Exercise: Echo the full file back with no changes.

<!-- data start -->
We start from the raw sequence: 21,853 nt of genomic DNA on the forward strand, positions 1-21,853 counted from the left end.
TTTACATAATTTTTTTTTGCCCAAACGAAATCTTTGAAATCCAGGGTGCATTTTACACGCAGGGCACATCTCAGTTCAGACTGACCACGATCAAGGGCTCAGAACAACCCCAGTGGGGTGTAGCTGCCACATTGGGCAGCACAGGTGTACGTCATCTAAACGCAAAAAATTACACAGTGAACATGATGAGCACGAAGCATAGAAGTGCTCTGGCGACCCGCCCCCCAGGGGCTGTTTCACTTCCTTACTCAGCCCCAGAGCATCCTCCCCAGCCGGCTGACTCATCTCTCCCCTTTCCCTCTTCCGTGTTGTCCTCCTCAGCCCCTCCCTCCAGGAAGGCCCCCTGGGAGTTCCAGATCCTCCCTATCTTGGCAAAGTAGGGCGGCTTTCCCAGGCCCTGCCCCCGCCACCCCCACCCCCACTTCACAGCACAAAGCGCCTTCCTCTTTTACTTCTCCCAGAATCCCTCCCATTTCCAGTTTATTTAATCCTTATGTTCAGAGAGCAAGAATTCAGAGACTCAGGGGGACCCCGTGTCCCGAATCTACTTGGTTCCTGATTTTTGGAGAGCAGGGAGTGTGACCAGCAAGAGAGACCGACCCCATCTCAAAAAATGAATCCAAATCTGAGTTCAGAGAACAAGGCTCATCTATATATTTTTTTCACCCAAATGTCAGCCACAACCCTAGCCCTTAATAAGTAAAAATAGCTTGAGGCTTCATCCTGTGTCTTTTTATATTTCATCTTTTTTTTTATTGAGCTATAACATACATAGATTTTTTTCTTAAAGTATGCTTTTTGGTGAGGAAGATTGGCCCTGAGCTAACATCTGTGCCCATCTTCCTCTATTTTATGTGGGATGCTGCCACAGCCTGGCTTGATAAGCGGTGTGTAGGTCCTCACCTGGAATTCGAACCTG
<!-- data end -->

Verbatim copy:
We start from the raw sequence: 21,853 nt of genomic DNA on the forward strand, positions 1-21,853 counted from the left end.
TTTACATAATTTTTTTTTGCCCAAACGAAATCTTTGAAATCCAGGGTGCATTTTACACGCAGGGCACATCTCAGTTCAGACTGACCACGATCAAGGGCTCAGAACAACCCCAGTGGGGTGTAGCTGCCACATTGGGCAGCACAGGTGTACGTCATCTAAACGCAAAAAATTACACAGTGAACATGATGAGCACGAAGCATAGAAGTGCTCTGGCGACCCGCCCCCCAGGGGCTGTTTCACTTCCTTACTCAGCCCCAGAGCATCCTCCCCAGCCGGCTGACTCATCTCTCCCCTTTCCCTCTTCCGTGTTGTCCTCCTCAGCCCCTCCCTCCAGGAAGGCCCCCTGGGAGTTCCAGATCCTCCCTATCTTGGCAAAGTAGGGCGGCTTTCCCAGGCCCTGCCCCCGCCACCCCCACCCCCACTTCACAGCACAAAGCGCCTTCCTCTTTTACTTCTCCCAGAATCCCTCCCATTTCCAGTTTATTTAATCCTTATGTTCAGAGAGCAAGAATTCAGAGACTCAGGGGGACCCCGTGTCCCGAATCTACTTGGTTCCTGATTTTTGGAGAGCAGGGAGTGTGACCAGCAAGAGAGACCGACCCCATCTCAAAAAATGAATCCAAATCTGAGTTCAGAGAACAAGGCTCATCTATATATTTTTTTCACCCAAATGTCAGCCACAACCCTAGCCCTTAATAAGTAAAAATAGCTTGAGGCTTCATCCTGTGTCTTTTTATATTTCATCTTTTTTTTTATTGAGCTATAACATACATAGATTTTTTTCTTAAAGTATGCTTTTTGGTGAGGAAGATTGGCCCTGAGCTAACATCTGTGCCCATCTTCCTCTATTTTATGTGGGATGCTGCCACAGCCTGGCTTGATAAGCGGTGTGTAGGTCCTCACCTGGAATTCGAACCTG